Few in sports personify delivering under fire more than Tim Duncan. Few have made it look so easy. The former No. 1 overall pick has collected his trove of NBA championship rings with all the intensity of a maid shutting the hotel room drapes.
Is it actually possible to fluster the former youth swimming prodigy from the U.S. Virgin Islands?
It happened on this date in 1997.
The signature moments of the NCAA West regional second round tilt, when Stanford defeated Wake Forest by a 72-66 score at Arizona's McKale Center, saw the Cardinal grind the seemingly unflappable Duncan into submission.
Four members of the Cardinal frontcourt combined for 13 fouls while defending that year's Naismith Award winner. Pete Van Elswyk backhanded an elbow. Mark Madsen gave him a shove. Tim Young threw in a body block for good measure. Mark Seaton pushed and pulled.
"There always was someone behind me and always someone in front of me,'' Duncan said after the game. "They had so many people in the lane I couldn't get a clear look at the basket.
"They went in to play a physical game and knock me around. That's exactly what they did."
Minutes after halftime, not long after Stanford turned an early 16-5 lead into a 40-24 edge, Duncan couldn't stand it any longer. He blew his top. The 6-foot-10 All-American screamed at his teammates. He threw up his arms in disbelief at head coach Dave Odom, who responded by doing the same.
Campus Drive stunned Tobacco Road, giving the Pac-10 four teams in the Sweet 16. It was a momentous upset for Stanford, which won just its seventh all-time NCAA tournament game. The excitement the team felt on Selection Sunday – first and second round games in Arizona sounded a lot better than previous sojourns to Greensboro, Cincinnati, Albany and Providence – gave way to pure joy a week later.
"This is heaven," Brevin Knight said after scoring 19 points and dishing five assists.
Steve Lavin's first UCLA squad had already joined Cal, now with Ben Braun in charge, in qualifying for the second weekend. No. 7-seeded Arizona survived two close shaves and hardly resembled an eventual national champ.
The locals back in Tuscon hosted a subregional that produced blowouts by an average of 16 points through the first five games. No. 6-seed Stanford beat Oklahoma with relative ease in the opening round. Wake Forest thumped St. Mary's, surviving early sluggishness and derailing the upset hopes of coach Ernie Kent and 7-foot-3 center Brad "Big Continent" Millard.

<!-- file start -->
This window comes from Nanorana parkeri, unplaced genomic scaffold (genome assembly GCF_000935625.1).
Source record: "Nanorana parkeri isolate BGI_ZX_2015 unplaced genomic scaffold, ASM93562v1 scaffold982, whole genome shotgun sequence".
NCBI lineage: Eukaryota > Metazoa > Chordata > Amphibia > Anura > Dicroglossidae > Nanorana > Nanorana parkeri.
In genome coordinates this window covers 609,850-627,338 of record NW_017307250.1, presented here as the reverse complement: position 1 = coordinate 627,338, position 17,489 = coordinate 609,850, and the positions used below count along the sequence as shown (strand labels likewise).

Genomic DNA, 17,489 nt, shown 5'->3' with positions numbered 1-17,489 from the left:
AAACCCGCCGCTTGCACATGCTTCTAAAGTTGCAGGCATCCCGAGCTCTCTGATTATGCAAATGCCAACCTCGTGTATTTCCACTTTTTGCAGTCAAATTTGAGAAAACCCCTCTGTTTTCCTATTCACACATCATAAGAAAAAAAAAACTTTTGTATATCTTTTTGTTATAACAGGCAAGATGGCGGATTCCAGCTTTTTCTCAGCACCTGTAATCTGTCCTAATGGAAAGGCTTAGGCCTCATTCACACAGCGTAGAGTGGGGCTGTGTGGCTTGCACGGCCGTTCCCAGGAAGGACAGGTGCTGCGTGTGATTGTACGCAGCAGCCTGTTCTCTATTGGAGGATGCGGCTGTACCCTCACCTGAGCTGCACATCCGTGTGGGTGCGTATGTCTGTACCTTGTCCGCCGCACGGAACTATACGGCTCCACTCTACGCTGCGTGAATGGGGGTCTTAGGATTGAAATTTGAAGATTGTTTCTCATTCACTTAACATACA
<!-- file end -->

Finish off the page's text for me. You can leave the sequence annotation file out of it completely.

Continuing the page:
The weekend's final game figured to be different, and it had an interesting back story. Stanford's Mike Montgomery coached the Under-22 U.S. national team in the summer of 1996, when Duncan joined Knight and Young on the roster.
The Demon Deacons were a tested but weary group, led by senior veterans who had battled North Carolina and Maryland for ACC supremacy (Duke was momentarily down, failing to advance past the second round for the third straight year). Wake Forest was once 18-1 and No. 2 in the national polls before slipping to a No. 3 seed. The Cardinal came in relaxed at 21-7, riding a six-game winning streak.
Things were physical from the start. This was no lazy Sunday in the desert. The officials backed off amidst the slugfest
"Now the dye is cast," Billy Packer said on the CBS telecast, commenting on the lack of whistles.
It became just as clear which team was the aggressor. Young – who logged just 14 minutes with foul trouble – sat out much of the first half, but the collective work of his frontcourt mates kept Wake Forest off balance. The Deacons scored the game's opening hoop but never led thereafter.
Stanford forced Wake to go 6:29 of the first half without a field goal, and then another 5:46 without a single basket. Duncan turned the ball over six times, rendering his seemingly impressive line – 18 points, 20 rebounds and three blocks – basically ineffective.
The Cardinal then only added to a 25-19 halftime lead, embarking on a 15-5 run to begin the second 20 minutes of play.
By now, the most dedicated of Stanford's fanatics were beside themselves. Years of torment, as in watching Stanford teams elevate everyone from Tommy Maddox, Marc Brown, and J. Torchio from unknowns to world-beaters, suddenly gave way to the unthinkable: The Cardinal rendering a proven star invisible. Duncan would go the last 14:58 of his college career without a single point.
Stanford indeed finished the job, but not without some tense moments. Wake Forest guards Jerry Braswell and Tony Rutland combined for 29 points in the second half, cutting the Cardinal lead to just 66-62 with a minute to go.
Enter the late heroics of Pete Sauer and Arthur Lee. Sauer hit two huge jumpers in the final minutes. Lee's tip-in made it 68-62 with 27 seconds remaining added some wiggle room, something of a luxury in a game with 44 fouls.
"They kept bodies on me," Duncan said. "It was frustrating at
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